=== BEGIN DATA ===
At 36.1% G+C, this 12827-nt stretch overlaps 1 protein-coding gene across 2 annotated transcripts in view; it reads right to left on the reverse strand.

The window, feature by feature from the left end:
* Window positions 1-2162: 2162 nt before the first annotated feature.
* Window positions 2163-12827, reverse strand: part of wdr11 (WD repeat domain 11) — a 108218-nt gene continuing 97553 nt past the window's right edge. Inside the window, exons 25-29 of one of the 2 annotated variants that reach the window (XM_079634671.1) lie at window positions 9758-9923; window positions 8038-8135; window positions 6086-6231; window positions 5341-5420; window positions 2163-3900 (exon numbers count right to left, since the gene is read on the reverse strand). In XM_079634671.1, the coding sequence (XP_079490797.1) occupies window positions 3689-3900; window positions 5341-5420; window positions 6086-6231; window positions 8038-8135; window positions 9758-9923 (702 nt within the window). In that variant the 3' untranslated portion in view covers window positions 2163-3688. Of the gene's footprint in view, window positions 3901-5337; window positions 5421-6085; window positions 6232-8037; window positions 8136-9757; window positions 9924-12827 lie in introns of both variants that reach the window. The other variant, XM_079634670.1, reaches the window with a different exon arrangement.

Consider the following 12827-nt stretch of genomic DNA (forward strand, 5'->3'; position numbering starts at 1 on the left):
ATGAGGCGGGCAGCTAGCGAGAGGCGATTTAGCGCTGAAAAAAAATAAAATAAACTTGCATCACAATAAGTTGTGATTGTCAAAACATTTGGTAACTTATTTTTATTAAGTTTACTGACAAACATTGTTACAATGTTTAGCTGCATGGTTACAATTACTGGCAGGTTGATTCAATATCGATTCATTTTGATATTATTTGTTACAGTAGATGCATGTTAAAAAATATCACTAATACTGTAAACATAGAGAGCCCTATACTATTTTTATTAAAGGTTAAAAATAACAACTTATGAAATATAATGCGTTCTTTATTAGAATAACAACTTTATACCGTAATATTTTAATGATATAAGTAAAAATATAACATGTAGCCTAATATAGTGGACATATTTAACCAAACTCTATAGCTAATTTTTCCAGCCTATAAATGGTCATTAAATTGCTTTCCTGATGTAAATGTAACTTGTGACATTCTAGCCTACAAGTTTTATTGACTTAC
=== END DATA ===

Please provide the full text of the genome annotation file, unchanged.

At 36.1% G+C, this 12827-nt stretch overlaps 1 protein-coding gene across 2 annotated transcripts in view; it reads right to left on the reverse strand.

The window, feature by feature from the left end:
* Window positions 1-2162: 2162 nt before the first annotated feature.
* Window positions 2163-12827, reverse strand: part of wdr11 (WD repeat domain 11) — a 108218-nt gene continuing 97553 nt past the window's right edge. Inside the window, exons 25-29 of one of the 2 annotated variants that reach the window (XM_079634671.1) lie at window positions 9758-9923; window positions 8038-8135; window positions 6086-6231; window positions 5341-5420; window positions 2163-3900 (exon numbers count right to left, since the gene is read on the reverse strand). In XM_079634671.1, the coding sequence (XP_079490797.1) occupies window positions 3689-3900; window positions 5341-5420; window positions 6086-6231; window positions 8038-8135; window positions 9758-9923 (702 nt within the window). In that variant the 3' untranslated portion in view covers window positions 2163-3688. Of the gene's footprint in view, window positions 3901-5337; window positions 5421-6085; window positions 6232-8037; window positions 8136-9757; window positions 9924-12827 lie in introns of both variants that reach the window. The other variant, XM_079634670.1, reaches the window with a different exon arrangement.

Consider the following 12827-nt stretch of genomic DNA (forward strand, 5'->3'; position numbering starts at 1 on the left):
ATGAGGCGGGCAGCTAGCGAGAGGCGATTTAGCGCTGAAAAAAAATAAAATAAACTTGCATCACAATAAGTTGTGATTGTCAAAACATTTGGTAACTTATTTTTATTAAGTTTACTGACAAACATTGTTACAATGTTTAGCTGCATGGTTACAATTACTGGCAGGTTGATTCAATATCGATTCATTTTGATATTATTTGTTACAGTAGATGCATGTTAAAAAATATCACTAATACTGTAAACATAGAGAGCCCTATACTATTTTTATTAAAGGTTAAAAATAACAACTTATGAAATATAATGCGTTCTTTATTAGAATAACAACTTTATACCGTAATATTTTAATGATATAAGTAAAAATATAACATGTAGCCTAATATAGTGGACATATTTAACCAAACTCTATAGCTAATTTTTCCAGCCTATAAATGGTCATTAAATTGCTTTCCTGATGTAAATGTAACTTGTGACATTCTAGCCTACAAGTTTTATTGACTTAC